Gizmag reports on the launch of a new Kickstarter project that uses quadcopter design to lift humans. (me, I think if men were meant to fly they'd have wings. That's what robots are for!)
Having revealed its original Hoverbike design back in 2011, Malloy Aeronautics has been hard at work developing its ambitious, science fiction-inspired vehicle. The team has made some significant changes in the last few years, moving from a dual rotor to quad rotor design while adding some serious stability credentials in the process. Chris Malloy has now launched a crowdfunding campaign on Kickstarter where backers are being offered a working one third scale version of the second-generation Hoverbike, while giving the team a helping hand in the development of the eventual, manned vehicle.
The hoverbike has been a staple of science fiction for decades, but it’s only in recent years that the concept has started to take tangible steps into reality. The team’s original Hoverbike design, revealed back in 2011, boasted some impressive stats, including the ability to theoretically reach speeds of up to 150 knots (278 km/h or 173 mph) and altitudes of 10,000 ft (3,048 m) and beyond.
With its new design, the one third scale drone version of the vehicle is impressively stable and is even able to carry a glass of water without spilling. The scaled down version of the vehicle, which acts as a proof of concept for the full-sized Hoverbike, packs a 3DR Pixhawk flight controller and is capable of following a pre-determined flight path, following the pilot, and can even perform automatic take-off and landing maneuvers.
The drone is 1,155 mm (45.5 in) in length, constructed from aircraft grade aluminum, carbon composite and polyurethane, and capable of carrying a recommended payload of 1.5 kg (3.3 lb). The quadcopter itself weighs in at 2.2 kg (4.85 lbs), and can travel at speeds of up to 45 mph (72 km/h). Its flight time is determined by the weight of its payload.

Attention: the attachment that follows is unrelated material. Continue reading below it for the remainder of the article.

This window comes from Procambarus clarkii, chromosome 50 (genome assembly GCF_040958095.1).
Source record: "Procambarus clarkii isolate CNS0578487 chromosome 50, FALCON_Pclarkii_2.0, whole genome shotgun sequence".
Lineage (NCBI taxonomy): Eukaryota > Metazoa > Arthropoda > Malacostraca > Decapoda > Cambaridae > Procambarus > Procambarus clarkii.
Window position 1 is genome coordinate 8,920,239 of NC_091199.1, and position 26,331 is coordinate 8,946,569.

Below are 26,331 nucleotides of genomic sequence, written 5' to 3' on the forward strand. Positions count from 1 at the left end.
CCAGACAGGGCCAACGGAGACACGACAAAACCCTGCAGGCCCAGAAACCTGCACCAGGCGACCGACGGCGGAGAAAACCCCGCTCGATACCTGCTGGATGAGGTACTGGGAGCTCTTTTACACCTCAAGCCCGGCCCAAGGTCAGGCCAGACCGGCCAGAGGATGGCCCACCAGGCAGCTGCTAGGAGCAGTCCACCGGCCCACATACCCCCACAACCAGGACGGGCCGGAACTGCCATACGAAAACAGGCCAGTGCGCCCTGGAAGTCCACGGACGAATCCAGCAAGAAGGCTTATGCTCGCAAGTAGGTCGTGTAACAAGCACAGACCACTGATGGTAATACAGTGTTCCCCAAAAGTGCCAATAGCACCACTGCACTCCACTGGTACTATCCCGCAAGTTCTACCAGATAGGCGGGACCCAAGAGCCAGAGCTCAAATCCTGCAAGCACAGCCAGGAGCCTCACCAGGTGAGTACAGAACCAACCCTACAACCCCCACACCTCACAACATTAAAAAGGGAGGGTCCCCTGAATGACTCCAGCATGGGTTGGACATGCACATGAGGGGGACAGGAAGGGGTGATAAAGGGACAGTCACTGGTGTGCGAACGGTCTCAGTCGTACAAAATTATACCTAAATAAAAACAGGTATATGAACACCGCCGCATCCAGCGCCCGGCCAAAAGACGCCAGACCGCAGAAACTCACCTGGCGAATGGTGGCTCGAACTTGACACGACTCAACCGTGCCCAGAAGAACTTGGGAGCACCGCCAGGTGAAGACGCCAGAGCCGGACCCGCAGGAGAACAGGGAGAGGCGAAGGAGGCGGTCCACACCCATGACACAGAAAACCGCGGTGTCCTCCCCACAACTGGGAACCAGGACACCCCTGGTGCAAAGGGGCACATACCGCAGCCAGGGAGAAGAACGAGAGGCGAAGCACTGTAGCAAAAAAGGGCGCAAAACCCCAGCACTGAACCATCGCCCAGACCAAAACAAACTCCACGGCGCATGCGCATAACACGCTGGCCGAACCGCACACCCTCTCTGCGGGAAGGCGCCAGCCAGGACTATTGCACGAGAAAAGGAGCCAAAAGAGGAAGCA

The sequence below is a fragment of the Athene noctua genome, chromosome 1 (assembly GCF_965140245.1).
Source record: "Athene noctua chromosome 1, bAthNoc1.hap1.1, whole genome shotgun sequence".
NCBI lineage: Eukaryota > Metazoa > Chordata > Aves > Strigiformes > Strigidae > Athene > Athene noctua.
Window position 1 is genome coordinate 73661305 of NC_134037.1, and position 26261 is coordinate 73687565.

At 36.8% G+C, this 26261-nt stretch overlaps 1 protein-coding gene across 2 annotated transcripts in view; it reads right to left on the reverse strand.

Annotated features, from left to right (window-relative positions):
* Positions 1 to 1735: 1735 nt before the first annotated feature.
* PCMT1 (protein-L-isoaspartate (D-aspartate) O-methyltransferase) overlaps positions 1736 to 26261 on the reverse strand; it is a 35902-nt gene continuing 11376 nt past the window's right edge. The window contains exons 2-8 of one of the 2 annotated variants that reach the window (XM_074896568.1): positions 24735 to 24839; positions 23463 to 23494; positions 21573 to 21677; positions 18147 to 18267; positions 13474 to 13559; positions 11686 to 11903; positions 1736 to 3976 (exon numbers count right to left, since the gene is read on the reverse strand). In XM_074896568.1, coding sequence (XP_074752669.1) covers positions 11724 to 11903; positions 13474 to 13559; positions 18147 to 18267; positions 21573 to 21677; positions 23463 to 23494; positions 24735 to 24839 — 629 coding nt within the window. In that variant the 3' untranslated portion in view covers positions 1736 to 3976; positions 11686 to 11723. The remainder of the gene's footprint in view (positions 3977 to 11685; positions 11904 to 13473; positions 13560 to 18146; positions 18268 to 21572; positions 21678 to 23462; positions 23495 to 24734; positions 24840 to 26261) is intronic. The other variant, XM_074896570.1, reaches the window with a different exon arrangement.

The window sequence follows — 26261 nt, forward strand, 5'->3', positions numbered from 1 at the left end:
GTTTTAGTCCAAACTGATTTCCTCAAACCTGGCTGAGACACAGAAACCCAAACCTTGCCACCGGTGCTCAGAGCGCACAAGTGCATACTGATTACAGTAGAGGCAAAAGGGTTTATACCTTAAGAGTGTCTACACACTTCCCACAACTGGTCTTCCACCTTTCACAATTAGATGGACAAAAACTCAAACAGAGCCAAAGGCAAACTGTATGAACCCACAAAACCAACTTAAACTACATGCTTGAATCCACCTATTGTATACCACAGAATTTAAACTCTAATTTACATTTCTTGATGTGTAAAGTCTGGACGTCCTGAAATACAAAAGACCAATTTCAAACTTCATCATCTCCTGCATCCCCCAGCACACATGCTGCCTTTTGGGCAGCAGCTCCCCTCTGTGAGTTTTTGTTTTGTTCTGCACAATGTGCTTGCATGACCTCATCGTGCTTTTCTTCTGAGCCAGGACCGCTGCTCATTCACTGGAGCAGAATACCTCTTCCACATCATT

The scaled down version of the Hoverbike also has an advantage over other consumer quadcopters in that it folds down to a more manageable 590 mm (23.2 in) length. You can even purchase a purpose designed backpack from Malloy Aeronautics for transportation. Pledges for the fully functional drone start at £715 (US$1,219), with shipping expected to start three to four months following the conclusion of a successful Kickstarter project.
One last thing that makes the miniature hoverbike an even more appealing prospect is the so-called Cyborg Buster one third scale human model that is available as a CAD design and ready for home 3D printing. The semi-articulated figure is designed to mimic a human pilot, and there’s even a purpose-designed space in the head for a Go-Pro camera.
While the tangible reward of your very own Hoverbike quadcopter might be enough to make you shell out and support the crowdfunding campaign, the final goal of the project is a little grander. After years of development, the team at Malloy Aeronautics arrived at the current quad rotor design and is now working towards the construction of a final engineering prototype for submission to aviation certification authorities. The team plans to use the funds provided by Kickstarter backers to make this a reality and will continue work until the eventual manned Hoverbike is available for sale.
Once the full size vehicle is operational, the team envisages that it will be used for more than just recreation, highlighting uses including cattle mustering, cargo insertion (up to 120 kg/265 lb) and perhaps most notably, search and rescue operations. The fact that the vehicle can be folded down to a third of its length makes it easy to transport, and its precision controls should make it ideal for dealing with difficult terrain such as that associated with ski and mountain rescues.
More information is available in the pitch video below.